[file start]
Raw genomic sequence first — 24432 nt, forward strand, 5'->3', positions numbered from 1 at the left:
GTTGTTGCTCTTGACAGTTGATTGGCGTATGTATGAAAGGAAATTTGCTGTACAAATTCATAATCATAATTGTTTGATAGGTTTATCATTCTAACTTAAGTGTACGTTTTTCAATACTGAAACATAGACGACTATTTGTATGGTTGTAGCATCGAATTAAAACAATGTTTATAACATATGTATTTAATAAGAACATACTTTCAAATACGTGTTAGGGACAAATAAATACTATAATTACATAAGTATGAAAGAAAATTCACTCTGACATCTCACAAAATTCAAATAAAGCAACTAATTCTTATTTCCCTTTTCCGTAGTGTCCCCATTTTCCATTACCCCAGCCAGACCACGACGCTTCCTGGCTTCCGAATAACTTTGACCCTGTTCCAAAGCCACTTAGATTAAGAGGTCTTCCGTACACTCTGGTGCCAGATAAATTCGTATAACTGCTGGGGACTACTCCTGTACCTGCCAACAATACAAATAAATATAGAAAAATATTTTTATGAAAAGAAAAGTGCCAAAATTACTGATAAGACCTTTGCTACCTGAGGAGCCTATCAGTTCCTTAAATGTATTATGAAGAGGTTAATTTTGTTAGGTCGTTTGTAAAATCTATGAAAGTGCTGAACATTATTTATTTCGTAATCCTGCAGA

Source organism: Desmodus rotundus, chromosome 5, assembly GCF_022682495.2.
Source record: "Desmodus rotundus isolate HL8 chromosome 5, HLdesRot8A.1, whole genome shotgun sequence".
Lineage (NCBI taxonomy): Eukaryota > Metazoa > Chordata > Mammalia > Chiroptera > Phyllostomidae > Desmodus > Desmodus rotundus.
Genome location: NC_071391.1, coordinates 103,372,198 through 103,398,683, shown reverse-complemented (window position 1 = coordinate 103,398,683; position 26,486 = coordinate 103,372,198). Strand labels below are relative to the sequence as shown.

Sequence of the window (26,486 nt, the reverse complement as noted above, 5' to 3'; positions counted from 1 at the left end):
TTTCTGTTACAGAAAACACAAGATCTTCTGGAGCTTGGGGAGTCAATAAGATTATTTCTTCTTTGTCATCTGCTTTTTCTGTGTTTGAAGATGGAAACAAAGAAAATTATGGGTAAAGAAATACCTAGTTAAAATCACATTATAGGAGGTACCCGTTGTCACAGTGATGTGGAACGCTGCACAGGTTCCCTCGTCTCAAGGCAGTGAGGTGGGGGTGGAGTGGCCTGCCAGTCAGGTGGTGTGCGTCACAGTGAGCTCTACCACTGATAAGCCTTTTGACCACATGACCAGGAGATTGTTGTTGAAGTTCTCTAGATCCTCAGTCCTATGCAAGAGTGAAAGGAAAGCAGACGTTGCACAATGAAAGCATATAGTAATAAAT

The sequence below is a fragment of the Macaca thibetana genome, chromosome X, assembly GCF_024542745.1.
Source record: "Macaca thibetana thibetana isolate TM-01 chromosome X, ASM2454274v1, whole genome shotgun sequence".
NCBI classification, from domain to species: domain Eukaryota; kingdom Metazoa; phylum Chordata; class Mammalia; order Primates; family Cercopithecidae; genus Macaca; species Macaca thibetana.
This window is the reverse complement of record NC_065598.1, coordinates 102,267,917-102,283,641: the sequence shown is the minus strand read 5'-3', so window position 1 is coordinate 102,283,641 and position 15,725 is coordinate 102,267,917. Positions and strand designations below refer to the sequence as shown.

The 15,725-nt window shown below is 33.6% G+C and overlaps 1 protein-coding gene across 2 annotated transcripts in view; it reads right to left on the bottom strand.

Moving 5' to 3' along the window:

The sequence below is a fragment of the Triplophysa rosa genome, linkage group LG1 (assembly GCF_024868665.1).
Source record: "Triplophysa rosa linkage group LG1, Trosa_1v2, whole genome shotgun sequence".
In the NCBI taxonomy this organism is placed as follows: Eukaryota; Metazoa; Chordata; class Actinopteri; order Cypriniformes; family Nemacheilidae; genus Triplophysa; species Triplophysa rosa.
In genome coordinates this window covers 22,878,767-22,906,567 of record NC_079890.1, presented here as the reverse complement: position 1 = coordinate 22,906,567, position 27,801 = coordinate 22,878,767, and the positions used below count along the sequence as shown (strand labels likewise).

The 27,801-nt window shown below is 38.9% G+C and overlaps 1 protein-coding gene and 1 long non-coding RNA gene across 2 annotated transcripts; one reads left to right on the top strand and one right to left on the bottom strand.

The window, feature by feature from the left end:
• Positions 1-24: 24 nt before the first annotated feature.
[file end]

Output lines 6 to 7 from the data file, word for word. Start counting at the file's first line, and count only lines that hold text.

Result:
Genome location: NC_071391.1, coordinates 103,372,198 through 103,398,683, shown reverse-complemented (window position 1 = coordinate 103,398,683; position 26,486 = coordinate 103,372,198). Strand labels below are relative to the sequence as shown.

Sequence of the window (26,486 nt, the reverse complement as noted above, 5' to 3'; positions counted from 1 at the left end):